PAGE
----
Yesterday was slow in Rangers town for the majority of the deadline. With most of their moves made already, it was just a matter of whether or not Ryan McDonagh would be moved. And the final NHL trade of the deadline was the biggest of the deadline. The Rangers sent captain Ryan McDonagh and winger JT Miller to Tampa for Vladislav Namestnikov, prospects Brett Howden and Libor Hajek, a 2018 1st rounder, and a 2019 conditional 2nd rounder. As per usual, I have some thoughts.
1. First addressing the big piece: Not getting one of Brayden Point or Mikhail Sergachev. Once Miller’s name was confirmed in the McDonagh trade, we all thought the return would include one of them, and it is natural to feel disappointed at first when it was confirmed neither were in the trade. It does make sense, though. The Bolts were looking to add to their Cup-potential roster while subtracting minimal pieces. Including one of Point or Sergachev would have been counter productive. It’s safe to assume Jeff Gorton asked for one of them, but it didn’t work out. Regardless, there is still a lot more to unpack in this deal.
2. “But Dave,” you ask, “if Tampa didn’t want to subtract from the roster, then why give up Namestnikov?” The answer is something only Steve Yzerman knows, but my guess is they were ok with it because Miller was coming back the other way. Miller needed a change of scenery, with Alain Vigneault messing with him so much. Miller and Namestnikov are essentially a wash. Miller drives a little more offense, but Namestnikov is better defensively. Both are RFAs this summer. Both play multiple forward positions. Namestnikov is a little cheaper. I say they are “a wash” because of those reasons, but I happen to like the addition of Namestnikov. I’m intrigued to see how he does in New York.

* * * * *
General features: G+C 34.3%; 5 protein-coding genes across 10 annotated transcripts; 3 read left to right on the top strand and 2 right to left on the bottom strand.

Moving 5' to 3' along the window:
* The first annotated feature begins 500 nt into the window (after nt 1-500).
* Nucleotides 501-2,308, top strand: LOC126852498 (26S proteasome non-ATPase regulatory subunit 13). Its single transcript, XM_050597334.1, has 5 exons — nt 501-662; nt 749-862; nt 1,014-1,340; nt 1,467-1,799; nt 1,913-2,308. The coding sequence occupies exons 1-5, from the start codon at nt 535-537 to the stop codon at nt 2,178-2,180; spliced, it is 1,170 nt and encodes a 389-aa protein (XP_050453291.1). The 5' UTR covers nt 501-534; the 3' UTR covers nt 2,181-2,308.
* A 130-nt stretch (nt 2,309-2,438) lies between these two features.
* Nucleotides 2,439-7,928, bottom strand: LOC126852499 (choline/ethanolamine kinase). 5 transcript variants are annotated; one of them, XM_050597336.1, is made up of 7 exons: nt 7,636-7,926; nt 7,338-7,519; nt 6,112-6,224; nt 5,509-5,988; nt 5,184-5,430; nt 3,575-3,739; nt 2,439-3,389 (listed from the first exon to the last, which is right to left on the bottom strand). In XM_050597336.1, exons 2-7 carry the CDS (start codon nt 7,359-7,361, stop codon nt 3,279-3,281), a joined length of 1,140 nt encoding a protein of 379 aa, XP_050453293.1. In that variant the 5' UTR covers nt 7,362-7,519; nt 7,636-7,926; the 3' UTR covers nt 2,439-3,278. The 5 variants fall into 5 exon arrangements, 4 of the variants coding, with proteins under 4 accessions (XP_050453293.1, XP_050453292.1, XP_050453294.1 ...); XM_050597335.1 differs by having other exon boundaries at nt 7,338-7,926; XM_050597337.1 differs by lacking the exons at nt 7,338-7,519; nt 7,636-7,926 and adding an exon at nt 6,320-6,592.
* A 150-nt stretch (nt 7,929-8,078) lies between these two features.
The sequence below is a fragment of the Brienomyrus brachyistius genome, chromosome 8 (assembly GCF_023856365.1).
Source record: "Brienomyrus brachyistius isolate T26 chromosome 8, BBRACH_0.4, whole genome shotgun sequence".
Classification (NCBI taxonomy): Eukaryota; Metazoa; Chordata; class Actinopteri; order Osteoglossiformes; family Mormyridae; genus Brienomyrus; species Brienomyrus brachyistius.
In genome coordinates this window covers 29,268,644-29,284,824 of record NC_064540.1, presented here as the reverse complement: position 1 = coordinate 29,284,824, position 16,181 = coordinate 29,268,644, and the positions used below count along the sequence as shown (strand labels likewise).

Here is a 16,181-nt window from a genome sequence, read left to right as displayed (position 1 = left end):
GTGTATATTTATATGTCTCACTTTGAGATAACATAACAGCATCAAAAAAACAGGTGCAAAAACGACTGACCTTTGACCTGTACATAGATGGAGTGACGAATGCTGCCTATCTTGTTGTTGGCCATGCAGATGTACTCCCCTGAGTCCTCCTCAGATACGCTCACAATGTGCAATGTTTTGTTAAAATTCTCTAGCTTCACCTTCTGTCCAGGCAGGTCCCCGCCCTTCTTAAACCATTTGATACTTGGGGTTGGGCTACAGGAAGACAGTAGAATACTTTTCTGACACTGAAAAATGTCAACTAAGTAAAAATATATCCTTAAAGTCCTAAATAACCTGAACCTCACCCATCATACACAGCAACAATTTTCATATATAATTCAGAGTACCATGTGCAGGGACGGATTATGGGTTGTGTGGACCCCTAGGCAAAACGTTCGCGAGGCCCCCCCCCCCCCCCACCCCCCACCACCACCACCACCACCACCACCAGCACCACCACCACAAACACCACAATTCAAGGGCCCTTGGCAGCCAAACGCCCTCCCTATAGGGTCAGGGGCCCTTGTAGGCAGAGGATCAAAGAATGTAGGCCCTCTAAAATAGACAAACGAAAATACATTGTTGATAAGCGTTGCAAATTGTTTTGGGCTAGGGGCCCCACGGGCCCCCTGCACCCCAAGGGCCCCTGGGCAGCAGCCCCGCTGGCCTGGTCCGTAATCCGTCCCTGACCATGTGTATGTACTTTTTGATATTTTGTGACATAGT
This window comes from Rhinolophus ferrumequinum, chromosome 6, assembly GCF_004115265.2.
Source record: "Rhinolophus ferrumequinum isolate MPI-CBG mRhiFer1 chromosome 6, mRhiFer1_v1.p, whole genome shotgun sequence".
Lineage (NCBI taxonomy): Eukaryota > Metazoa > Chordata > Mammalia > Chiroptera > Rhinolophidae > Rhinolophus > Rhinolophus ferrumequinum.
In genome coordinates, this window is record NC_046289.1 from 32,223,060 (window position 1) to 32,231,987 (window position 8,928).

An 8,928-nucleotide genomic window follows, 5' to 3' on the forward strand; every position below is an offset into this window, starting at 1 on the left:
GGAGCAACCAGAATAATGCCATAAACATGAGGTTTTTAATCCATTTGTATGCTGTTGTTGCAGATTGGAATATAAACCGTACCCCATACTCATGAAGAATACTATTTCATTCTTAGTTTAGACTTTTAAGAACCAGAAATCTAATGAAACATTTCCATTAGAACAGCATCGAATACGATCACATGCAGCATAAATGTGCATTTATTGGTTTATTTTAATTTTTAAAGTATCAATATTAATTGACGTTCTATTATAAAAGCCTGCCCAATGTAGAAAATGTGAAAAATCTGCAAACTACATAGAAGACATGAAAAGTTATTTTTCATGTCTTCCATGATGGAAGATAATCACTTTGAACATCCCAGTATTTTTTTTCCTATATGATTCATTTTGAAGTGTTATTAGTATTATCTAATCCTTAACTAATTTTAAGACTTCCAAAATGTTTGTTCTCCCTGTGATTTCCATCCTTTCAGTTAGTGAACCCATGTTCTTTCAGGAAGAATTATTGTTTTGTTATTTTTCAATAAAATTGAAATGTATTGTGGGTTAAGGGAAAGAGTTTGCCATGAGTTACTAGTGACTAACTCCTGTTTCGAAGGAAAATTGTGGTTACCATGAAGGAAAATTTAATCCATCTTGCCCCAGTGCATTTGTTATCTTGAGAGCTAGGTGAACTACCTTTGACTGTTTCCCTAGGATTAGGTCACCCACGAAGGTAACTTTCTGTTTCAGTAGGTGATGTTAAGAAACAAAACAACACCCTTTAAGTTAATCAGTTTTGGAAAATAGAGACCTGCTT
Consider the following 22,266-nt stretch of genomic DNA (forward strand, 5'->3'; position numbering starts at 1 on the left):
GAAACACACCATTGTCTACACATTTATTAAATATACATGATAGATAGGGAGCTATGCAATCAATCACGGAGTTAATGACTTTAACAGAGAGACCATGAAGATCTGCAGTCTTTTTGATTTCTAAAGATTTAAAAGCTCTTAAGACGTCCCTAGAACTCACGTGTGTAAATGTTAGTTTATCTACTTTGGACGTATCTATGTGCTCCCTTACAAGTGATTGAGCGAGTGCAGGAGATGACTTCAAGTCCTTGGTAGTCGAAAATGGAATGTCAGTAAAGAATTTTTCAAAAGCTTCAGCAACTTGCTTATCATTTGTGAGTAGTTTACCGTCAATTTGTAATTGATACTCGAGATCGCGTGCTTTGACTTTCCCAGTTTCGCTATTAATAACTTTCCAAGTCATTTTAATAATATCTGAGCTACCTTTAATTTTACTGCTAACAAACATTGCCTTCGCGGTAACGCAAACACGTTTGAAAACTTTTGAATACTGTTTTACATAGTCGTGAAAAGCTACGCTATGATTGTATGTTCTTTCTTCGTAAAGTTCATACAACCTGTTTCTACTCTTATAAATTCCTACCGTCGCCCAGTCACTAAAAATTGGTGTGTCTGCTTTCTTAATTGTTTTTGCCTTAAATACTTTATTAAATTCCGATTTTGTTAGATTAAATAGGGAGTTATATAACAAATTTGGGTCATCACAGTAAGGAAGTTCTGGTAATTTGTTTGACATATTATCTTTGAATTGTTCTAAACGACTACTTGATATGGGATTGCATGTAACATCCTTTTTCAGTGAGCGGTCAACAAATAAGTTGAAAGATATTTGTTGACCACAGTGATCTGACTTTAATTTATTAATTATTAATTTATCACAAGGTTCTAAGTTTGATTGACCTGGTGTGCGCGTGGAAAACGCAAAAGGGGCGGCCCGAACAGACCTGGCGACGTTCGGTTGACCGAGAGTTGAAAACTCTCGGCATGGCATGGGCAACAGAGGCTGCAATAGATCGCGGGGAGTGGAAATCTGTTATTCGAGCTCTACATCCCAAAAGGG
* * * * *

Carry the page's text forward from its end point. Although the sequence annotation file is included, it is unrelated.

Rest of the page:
3. Howden, the Bolts’ first rounder last season, has a line of 22-36-58 in just 38 games this season with the WHL’s Moose Jaw Warriors, and is the team captain. It’s easy to get sucked in by the stat line, but remember the WHL is a high scoring league. Howden won gold in this year’s WJC, finishing second on Team Canada with a line of 3-4-7 in the tournament. The center is strong, a two-way player, and a good skater with good vision. He isn’t going to be a pure goal scorer, but he’s good at getting to dirty areas. He likely slots in as a middle-six center if everything pans out.
4. Hajek, the Bolt’s second rounder last season (Gorton got both of their top picks from the 2016 draft), was apparently the sticking point for Gorton. The defenseman is another WHL product (Saskatoon Blades), but was also the 37th pick in the draft. So he’s a borderline first rounder as well. He was part of the surprising Czech team at this year’s WJC, and was easily the top defenseman on the team, getting 30+ minutes in ice time in a few games. He’s another solid puck mover, adept at making the first pass and transitioning to offense. He has solid speed, acceleration, and gap control, which make him a solid defender as well. There’s a reason why he was the sticking point for the Blueshirts in this deal.
5. Not lost here is the Rangers got a 2018 1st rounder, which will probably be in the final four in the first round. They also got at least a 2nd rounder next year, but it becomes a 1st if the Bolts win the Cup this season or next. That’s a 31 pick jump if they do, so being a Bolts fan would be a good idea. If that winds up being the case, the Blueshirts will have gotten what amounts to three first round picks and a high second rounder in this trade, plus a middle-six roster forward. Even if they don’t win the Cup, it’s still a solid haul.
6. My initial reaction was a little bit of disappointment when I saw the return. I wanted to give myself the time to write this post before judging it in full. After doing the research, I think this is a solid trade. We talked ourselves into thinking Point or Sergachev would be in the deal, but when you take a step back, it wasn’t realistic. With that in mind, the Rangers got a solid haul in this deal.
7. Miller was a solid player, not the kind that grows on trees. However he’s also not the kind you build a team around. He’s a solid complimentary player. I’m bummed he was traded, but I don’t see him as someone who the team was ready to commit to moving forward. It showed in his ice time.
8. I am really going to miss McDonagh and Rick Nash. The rebuild was –is…more is coming by the draft– needed, and I’m happy the Blueshirts saw the need to rebuild. However I’m really going to miss them both. Two of my favorites for the past six or so years.